Okay….so that all leads me to this: I found a few things lately that I’ve been listening to, and I’d like to share them with you. Almost everything I find these days is through the internet and occasionally from the kindness of former music biz associates who will send me a care package from time to time. So here you go..filtered through my very own ears:
–The Kinks Choral Collection will be released here in the US on November 19, but I was fortunate to get a copy from a friend in the UK. Ray Davies has reworked some of his old songs with acoustic guitar and the assistance of the 65-member strong Crouch End Festival Choir, and has created something very unique and compelling. “Waterloo Sunset” in particular is absolutely breathtaking in it’s execution. On his website he writes: “I don’t want this to be (a) a karaoke record or (b) a singalong with backing vocals’. I wanted the arrangements to be ambitious and for the pieces to be interesting to sing, but I didn’t want it to sound like Messiaen or something like that, which wouldn’t lend itself to my style of music.” It works.
–Closer To The Bone from Kris Kristofferson is out this week and I started listening to it a week or so ago. Reminds me a bit of another great songwriter’s efforts from earlier this year…Leonard Cohen. The voice is not perfect and he’s no longer a matinee idol, but it’s so intimate and raw that I find myself drawn in. If you liked his duet with Ani DiFranco at the Pete Seeger birthday bash, you’ll like this a lot too.
-Red Heart The Ticker….why don’t more people know about this band (of sorts)? Yes…another husband and wife collaboration…Robin MacArthur and Tyler Gibbon. They live on a 250 acre farm with their daughter and make beautiful alt-whatever music with a host of folks. Two releases…2006’s For The Wicked, and the latest is Oh My! Mountains Below and although I see the first on Amazon, the latest seems to be available only on their website. I’m not going to sit here and do a review…but the songs, instrumentation and harmony will blow you away. Track it down. (Unless I’m the last man on the planet who knows about this, I believe I’ve found one of the best releases in a long, long time.)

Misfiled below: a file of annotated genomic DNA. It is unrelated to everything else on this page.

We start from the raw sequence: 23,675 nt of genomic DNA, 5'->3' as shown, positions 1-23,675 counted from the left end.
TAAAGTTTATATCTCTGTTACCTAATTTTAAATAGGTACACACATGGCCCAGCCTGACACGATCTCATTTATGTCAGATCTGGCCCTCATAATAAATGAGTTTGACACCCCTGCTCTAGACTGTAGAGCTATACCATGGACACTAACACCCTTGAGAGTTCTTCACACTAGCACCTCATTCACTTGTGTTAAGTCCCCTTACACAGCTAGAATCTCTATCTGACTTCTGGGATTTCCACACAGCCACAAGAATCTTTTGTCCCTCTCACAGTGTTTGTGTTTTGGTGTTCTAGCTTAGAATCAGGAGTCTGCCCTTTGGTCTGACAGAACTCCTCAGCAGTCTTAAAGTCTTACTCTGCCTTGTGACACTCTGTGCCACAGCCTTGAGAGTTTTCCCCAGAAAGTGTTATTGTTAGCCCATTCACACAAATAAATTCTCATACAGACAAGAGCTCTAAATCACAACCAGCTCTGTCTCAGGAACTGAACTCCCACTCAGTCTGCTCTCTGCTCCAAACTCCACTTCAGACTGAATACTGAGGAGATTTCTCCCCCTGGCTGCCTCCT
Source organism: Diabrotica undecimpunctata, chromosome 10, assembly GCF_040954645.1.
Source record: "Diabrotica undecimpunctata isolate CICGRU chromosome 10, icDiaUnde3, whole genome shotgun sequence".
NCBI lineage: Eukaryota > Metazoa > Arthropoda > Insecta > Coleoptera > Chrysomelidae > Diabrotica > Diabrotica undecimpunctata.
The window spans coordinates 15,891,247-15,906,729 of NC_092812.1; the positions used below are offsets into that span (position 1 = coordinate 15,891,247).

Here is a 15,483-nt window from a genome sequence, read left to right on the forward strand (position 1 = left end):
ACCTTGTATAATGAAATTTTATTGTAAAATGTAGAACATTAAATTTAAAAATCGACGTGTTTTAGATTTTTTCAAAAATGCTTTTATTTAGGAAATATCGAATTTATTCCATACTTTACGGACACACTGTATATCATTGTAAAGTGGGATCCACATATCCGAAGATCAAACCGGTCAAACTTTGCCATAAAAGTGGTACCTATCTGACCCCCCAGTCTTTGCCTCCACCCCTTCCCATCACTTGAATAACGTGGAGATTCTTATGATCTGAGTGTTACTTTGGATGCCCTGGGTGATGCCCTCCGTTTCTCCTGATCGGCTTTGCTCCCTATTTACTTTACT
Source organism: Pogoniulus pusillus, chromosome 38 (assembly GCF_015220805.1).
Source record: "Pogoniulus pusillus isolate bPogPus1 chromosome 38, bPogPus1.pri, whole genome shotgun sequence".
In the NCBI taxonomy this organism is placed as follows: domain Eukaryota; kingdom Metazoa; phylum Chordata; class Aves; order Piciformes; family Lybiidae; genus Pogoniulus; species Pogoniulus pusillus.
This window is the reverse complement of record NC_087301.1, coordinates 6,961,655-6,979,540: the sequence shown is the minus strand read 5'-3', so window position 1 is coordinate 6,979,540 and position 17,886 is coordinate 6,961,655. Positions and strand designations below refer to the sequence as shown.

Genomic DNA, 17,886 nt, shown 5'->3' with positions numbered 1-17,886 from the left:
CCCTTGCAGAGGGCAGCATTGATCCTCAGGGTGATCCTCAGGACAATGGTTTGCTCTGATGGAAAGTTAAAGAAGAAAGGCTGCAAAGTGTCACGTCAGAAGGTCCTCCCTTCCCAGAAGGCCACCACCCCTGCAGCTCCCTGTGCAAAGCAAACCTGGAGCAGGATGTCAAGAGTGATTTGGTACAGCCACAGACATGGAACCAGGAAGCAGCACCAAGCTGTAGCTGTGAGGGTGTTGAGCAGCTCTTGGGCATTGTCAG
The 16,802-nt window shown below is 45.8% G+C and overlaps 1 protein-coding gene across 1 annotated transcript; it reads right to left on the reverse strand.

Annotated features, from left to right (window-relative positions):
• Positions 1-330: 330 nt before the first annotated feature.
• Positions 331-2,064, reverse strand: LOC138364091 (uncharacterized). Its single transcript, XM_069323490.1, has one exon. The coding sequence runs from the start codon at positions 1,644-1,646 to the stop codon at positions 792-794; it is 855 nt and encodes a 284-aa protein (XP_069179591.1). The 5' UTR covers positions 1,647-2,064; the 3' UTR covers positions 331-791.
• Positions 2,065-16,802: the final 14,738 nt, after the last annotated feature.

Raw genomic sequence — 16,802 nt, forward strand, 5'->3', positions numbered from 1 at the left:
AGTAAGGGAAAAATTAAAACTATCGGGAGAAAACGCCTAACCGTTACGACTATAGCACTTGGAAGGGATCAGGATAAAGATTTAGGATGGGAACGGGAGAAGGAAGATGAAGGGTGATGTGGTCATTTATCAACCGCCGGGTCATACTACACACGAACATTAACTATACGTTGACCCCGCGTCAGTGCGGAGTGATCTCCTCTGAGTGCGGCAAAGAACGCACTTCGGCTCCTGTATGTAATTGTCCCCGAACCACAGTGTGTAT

-M. Ward seems to be taking some knocks here lately (I participated in that thread)) so I want to point out one track that I really like a lot from Transistor Radio. “Here Comes The Sun Again” is a really nice basic folk song…short, pretty and the last 30 seconds are a nice segue into a George Harrison riff you might recognize.
-Finally….remember the bootleg albums from your youth? White sleeves, paper sticker set lists, high price, low quality and often hidden behind the counter? I guess they’ve been around on the web for a look while now, especially from the jam band fans but I’ve noticed more and more popping up on fan sites and blogs. The legality is dubious I’m sure and while some artists encourage it, others prosecute. That stated…there’s one outstanding recording from a Steve Earle show in San Francisco back in 1996. Norman Blake, Peter Rowan and a bass player you probably know and I’ve dreadfully forgotten…but it’s on the tip of my tongue. Darn. I think this lineup played only a handful of shows and in addition to having superb sound quality, I’d consider it historic and almost your duty to discover it if you love Earle like I do.